2) Don't be surprised this tradition was going into the 70s/80s, at least in my area of London there were other children who had also been sewn into their clothes for Winter. I even remember at secondary school when there were health checks in the Winter, there was a letter home saying that those who had been sewn into their clothes for the Winter were of course exempted from injections,etc. and these teenagers numbered quite a few.

3) Im not so sure if it would be a punishable offence today. Sure, I agree having the diaper sewn on might make it a punishable offence as so, but I doubt having just the pyjamas sewn onto the child would be a punishable offence - after all, in some people's minds (not my own) it is just keeping the child warm for the Winter. Also, I still know a few people who practise the tradition with their own children so...

@groom Don't worry at all for asking. No, my family was a fairly average earning middle class family  living in Maida Vale/Warwick Avenue area. Even though we had a decent heating system and warmth in the house, my mother sewed me and my siblings in for the Winter also for when we were outside/at school/etc.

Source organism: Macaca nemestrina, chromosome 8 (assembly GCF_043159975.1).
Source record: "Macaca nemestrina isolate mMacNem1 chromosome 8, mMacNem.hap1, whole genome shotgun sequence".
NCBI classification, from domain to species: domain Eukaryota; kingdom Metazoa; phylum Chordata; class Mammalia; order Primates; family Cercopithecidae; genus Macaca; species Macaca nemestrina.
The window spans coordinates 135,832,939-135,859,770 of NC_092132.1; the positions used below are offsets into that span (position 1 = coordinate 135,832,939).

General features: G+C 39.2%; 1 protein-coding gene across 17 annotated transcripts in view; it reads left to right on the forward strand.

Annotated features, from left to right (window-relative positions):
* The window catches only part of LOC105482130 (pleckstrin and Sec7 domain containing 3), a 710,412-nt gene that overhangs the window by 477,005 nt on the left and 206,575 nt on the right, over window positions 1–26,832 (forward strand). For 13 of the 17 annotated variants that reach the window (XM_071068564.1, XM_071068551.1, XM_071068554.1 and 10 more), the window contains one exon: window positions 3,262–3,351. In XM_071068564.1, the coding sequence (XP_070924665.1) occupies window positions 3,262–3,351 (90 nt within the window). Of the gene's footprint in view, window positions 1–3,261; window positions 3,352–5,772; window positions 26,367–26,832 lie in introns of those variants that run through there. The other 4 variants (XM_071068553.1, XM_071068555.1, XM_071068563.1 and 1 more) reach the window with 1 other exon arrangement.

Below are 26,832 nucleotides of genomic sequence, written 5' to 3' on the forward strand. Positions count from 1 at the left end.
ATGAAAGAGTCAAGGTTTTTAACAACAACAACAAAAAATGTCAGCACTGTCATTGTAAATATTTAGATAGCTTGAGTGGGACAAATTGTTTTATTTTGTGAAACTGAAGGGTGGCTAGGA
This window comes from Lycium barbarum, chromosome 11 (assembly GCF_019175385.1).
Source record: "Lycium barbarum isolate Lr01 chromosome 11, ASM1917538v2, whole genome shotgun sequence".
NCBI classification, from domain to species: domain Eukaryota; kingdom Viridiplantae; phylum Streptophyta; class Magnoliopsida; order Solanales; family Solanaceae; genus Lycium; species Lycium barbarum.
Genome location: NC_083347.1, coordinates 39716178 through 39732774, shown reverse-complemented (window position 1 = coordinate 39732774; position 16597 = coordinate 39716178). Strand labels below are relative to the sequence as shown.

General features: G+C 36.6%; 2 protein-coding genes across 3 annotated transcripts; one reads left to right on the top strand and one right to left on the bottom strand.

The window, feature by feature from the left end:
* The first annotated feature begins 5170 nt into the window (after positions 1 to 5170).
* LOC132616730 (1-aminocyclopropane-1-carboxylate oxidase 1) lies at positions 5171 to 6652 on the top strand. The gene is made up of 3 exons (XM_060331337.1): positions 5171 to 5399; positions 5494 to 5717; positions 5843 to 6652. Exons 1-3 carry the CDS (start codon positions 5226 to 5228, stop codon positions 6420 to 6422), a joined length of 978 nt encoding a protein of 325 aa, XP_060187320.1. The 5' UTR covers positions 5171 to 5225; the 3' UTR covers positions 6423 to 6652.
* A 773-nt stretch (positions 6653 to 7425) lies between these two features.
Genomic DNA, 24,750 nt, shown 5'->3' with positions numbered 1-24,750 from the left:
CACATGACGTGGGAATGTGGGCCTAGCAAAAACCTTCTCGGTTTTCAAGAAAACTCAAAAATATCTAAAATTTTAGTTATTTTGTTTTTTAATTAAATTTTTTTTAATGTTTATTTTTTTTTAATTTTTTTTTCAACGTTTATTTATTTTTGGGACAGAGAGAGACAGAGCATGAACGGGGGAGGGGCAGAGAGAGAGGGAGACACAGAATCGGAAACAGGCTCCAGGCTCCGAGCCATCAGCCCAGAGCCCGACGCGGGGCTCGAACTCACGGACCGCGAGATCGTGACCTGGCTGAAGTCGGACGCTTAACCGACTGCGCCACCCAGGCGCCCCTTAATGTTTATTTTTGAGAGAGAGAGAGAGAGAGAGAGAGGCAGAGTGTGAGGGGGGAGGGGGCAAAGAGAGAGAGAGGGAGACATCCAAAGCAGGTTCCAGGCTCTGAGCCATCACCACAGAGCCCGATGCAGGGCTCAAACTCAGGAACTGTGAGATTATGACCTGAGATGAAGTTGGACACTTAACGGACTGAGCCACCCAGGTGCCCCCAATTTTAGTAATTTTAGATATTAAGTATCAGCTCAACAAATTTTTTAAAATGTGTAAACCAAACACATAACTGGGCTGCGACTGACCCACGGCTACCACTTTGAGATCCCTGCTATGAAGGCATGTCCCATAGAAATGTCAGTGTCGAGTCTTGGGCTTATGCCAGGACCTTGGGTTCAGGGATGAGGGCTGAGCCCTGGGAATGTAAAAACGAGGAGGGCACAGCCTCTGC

About the aroma, my mother was always diligent about putting large amounts of soap to wash out the smell when I had my bath once a week (and in my mouth when I was naughty!) and she also sprayed deodorant/perfume to try and help the smell go.

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Offline Greensleeves

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Re: 'Sewn in' for winter ??
« Reply #29 on: Sunday 10 September 17 09:35 BST (UK) »
I find it very difficult to believe that this happened in the 1970s, to be honest.  In the 1930s perhaps, but the 70s were a fairly enlightened time, and clothing was more modern, easy to wash and keep clean.  Not sure about the access to showers though, I don't think they were particularly common in homes.  Sorry to be sceptical, but this really sounds very unlikely and I am sure social services would have had something to say about it.  The idea of children being bathed in their full school uniform and then left to dry really stretches belief  I'm afraid.
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Offline 1l2e